An
encryption method is presented with the novel property
that publicly revealing an encryption key does not thereby
reveal the corresponding decryption key. This has two important
consequences:
(1)
Couriers or other secure means are not needed to transmit
keys...
(2)
A message can be 'signed' using a privately held decryption
key. Anyone can verify this signature using the corresponding
publicly revealed encryption key...
 Rivest,
Shamir, Adleman; A method for obtaining digital signatures
and publickey cryptosystems; Communications of the ACM;
Feb. 1978.

The security of the standard Public Key
Cryptography (PKC) algorithm RSA is founded on the mathematical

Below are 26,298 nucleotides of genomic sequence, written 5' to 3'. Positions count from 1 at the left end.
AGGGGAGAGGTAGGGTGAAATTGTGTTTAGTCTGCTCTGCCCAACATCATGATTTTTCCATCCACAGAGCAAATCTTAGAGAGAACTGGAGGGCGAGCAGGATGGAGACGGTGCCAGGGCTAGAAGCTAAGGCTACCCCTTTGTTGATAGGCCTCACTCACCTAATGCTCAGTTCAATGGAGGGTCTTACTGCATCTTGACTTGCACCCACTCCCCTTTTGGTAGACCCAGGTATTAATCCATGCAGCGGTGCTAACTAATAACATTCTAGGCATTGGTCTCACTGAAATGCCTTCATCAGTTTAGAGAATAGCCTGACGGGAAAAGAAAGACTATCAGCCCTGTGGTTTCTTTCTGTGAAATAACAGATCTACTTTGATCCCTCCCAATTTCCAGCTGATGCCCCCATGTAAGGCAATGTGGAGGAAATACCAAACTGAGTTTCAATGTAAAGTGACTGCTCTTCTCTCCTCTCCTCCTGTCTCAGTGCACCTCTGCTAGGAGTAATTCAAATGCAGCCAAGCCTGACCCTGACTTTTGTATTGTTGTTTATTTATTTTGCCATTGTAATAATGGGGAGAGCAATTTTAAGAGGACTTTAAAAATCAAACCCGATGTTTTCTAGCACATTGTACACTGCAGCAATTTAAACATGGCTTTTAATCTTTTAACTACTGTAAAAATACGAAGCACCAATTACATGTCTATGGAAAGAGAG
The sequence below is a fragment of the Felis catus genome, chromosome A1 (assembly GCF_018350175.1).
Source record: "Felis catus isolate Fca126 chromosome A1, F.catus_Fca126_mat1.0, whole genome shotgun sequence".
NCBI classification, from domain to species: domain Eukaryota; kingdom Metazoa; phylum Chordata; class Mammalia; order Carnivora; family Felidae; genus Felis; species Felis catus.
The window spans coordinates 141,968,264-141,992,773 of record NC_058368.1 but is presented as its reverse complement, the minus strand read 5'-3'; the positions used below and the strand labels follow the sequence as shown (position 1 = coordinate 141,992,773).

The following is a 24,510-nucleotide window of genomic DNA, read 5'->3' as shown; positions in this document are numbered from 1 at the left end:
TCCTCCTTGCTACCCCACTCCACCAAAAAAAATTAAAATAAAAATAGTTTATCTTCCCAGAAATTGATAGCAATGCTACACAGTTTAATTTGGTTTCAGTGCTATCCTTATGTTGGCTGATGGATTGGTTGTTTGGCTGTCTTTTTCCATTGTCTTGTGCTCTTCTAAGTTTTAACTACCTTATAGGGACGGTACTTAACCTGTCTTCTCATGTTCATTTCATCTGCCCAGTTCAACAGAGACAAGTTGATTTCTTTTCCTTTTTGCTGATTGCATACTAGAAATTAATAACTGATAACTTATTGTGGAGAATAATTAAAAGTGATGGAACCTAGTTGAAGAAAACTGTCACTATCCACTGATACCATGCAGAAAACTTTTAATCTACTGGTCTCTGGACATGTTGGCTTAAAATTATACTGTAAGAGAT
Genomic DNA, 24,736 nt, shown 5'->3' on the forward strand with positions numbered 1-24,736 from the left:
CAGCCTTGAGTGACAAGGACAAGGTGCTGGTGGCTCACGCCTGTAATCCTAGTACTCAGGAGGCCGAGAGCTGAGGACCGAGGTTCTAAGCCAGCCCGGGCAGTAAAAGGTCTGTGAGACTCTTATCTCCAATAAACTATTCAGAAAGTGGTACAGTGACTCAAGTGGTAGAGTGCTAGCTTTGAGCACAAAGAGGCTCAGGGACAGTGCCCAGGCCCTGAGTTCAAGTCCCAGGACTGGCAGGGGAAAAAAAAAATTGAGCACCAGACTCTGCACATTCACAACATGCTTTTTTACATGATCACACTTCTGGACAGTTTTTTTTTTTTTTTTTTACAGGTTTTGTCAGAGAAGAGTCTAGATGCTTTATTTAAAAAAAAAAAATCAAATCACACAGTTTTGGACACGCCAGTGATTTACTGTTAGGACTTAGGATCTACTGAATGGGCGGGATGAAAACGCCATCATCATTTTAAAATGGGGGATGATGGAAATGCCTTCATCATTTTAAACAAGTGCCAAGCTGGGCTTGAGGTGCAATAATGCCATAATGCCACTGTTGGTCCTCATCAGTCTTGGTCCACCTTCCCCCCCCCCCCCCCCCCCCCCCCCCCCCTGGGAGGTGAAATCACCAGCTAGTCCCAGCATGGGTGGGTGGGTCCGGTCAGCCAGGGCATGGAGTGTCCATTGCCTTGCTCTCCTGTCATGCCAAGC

difficulty of finding two prime
factors
of
a very
large number.
Historically, most encryption systems depended on a secret key
that two or more parties used to decrypt information encrypted
by a commonly agreed method. The main idea of PKC is the use of
two unique keys for each participant, with a bidirectional encryption
mechanism that can use either key to decrypt information encrypted
with the other key, as described below:
 Public key. One of the keys
allocated to each person is called the "public key",
and is published in an open directory somewhere where anyone
can easily look it up,
for example by email address.
 Private key. Each person keeps their other key
secret, which is then called their "private key".
If John wants to send an encrypted email to Mary, he encrypts
his message with Mary's public key, and then sends it to her. He